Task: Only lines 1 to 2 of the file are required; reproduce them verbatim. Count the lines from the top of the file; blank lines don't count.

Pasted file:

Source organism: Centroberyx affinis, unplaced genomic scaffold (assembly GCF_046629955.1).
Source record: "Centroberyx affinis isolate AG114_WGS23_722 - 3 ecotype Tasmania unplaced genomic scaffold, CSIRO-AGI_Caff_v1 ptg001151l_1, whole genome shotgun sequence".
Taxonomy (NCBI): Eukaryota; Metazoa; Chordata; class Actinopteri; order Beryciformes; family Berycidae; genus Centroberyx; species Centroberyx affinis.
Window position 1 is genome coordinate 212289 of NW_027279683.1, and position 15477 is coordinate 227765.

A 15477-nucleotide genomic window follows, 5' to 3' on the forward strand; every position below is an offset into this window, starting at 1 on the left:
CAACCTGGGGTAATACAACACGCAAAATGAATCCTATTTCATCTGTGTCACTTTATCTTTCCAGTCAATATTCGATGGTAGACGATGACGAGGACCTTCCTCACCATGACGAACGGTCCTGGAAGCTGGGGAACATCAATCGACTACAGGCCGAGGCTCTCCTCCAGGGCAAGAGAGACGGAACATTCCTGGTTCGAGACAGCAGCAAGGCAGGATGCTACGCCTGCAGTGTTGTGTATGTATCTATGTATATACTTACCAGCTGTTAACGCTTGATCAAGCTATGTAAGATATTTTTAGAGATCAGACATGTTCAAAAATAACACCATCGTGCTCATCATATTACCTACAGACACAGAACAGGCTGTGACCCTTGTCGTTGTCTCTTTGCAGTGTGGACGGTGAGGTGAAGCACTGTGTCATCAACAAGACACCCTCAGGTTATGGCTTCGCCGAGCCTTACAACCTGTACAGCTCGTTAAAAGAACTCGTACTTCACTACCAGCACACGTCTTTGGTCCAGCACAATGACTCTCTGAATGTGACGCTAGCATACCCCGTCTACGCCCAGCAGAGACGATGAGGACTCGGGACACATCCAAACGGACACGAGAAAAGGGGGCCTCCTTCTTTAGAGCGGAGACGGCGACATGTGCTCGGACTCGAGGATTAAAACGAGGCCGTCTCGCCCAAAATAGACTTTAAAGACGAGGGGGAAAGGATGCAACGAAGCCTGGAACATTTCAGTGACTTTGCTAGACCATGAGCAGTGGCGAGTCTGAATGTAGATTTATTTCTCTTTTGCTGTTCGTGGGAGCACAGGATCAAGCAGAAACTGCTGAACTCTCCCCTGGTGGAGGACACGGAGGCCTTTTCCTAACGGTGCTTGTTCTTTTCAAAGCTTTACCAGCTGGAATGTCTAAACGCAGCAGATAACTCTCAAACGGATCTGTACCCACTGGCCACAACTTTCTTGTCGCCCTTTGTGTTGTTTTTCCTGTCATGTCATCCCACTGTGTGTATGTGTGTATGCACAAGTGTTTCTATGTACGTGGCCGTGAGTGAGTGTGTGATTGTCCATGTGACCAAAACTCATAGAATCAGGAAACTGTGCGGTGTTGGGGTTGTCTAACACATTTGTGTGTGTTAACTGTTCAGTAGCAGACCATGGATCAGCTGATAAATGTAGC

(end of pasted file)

Source organism: Centroberyx affinis, unplaced genomic scaffold (assembly GCF_046629955.1).
Source record: "Centroberyx affinis isolate AG114_WGS23_722 - 3 ecotype Tasmania unplaced genomic scaffold, CSIRO-AGI_Caff_v1 ptg001151l_1, whole genome shotgun sequence".